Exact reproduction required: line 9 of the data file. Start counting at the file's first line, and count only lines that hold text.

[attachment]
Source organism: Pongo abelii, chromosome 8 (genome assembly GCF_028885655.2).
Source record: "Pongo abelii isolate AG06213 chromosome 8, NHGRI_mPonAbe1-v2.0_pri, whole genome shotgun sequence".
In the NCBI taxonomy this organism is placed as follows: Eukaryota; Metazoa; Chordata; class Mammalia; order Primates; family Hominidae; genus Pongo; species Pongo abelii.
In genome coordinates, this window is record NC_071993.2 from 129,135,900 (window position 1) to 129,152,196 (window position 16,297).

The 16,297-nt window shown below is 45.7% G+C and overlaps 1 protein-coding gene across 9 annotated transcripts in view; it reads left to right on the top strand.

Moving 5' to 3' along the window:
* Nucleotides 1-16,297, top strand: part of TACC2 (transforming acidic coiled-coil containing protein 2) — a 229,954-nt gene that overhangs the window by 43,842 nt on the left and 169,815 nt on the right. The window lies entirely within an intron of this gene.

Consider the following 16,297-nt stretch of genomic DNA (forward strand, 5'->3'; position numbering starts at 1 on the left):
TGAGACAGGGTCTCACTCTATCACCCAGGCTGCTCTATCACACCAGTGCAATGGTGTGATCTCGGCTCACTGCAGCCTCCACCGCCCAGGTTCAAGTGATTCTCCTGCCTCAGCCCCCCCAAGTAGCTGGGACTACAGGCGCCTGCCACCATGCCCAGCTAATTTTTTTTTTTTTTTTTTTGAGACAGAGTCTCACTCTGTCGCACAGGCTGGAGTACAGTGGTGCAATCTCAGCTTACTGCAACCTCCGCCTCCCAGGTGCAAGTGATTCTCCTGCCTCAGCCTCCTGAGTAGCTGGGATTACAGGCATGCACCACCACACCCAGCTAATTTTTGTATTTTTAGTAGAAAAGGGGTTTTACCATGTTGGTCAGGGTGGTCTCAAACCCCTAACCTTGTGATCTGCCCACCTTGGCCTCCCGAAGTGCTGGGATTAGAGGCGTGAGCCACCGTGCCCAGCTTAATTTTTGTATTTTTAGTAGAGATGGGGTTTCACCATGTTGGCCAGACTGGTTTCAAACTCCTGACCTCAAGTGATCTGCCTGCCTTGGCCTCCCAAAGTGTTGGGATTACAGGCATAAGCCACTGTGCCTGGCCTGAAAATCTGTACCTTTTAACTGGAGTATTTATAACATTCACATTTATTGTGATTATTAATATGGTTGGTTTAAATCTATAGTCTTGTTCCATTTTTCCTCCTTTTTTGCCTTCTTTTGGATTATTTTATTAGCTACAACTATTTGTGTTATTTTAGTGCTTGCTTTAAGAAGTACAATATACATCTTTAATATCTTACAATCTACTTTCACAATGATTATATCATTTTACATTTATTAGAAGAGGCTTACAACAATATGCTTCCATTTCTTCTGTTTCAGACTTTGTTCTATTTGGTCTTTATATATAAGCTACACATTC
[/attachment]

TGAGACAGGGTCTCACTCTATCACCCAGGCTGCTCTATCACACCAGTGCAATGGTGTGATCTCGGCTCACTGCAGCCTCCACCGCCCAGGTTCAAGTGATTCTCCTGCCTCAGCCCCCCCAAGTAGCTGGGACTACAGGCGCCTGCCACCATGCCCAGCTAATTTTTTTTTTTTTTTTTTTGAGACAGAGTCTCACTCTGTCGCACAGGCTGGAGTACAGTGGTGCAATCTCAGCTTACTGCAACCTCCGCCTCCCAGGTGCAAGTGATTCTCCTGCCTCAGCCTCCTGAGTAGCTGGGATTACAGGCATGCACCACCACACCCAGCTAATTTTTGTATTTTTAGTAGAAAAGGGGTTTTACCATGTTGGTCAGGGTGGTCTCAAACCCCTAACCTTGTGATCTGCCCACCTTGGCCTCCCGAAGTGCTGGGATTAGAGGCGTGAGCCACCGTGCCCAGCTTAATTTTTGTATTTTTAGTAGAGATGGGGTTTCACCATGTTGGCCAGACTGGTTTCAAACTCCTGACCTCAAGTGATCTGCCTGCCTTGGCCTCCCAAAGTGTTGGGATTACAGGCATAAGCCACTGTGCCTGGCCTGAAAATCTGTACCTTTTAACTGGAGTATTTATAACATTCACATTTATTGTGATTATTAATATGGTTGGTTTAAATCTATAGTCTTGTTCCATTTTTCCTCCTTTTTTGCCTTCTTTTGGATTATTTTATTAGCTACAACTATTTGTGTTATTTTAGTGCTTGCTTTAAGAAGTACAATATACATCTTTAATATCTTACAATCTACTTTCACAATGATTATATCATTTTACATTTATTAGAAGAGGCTTACAACAATATGCTTCCATTTCTTCTGTTTCAGACTTTGTTCTATTTGGTCTTTATATATAAGCTACACATTC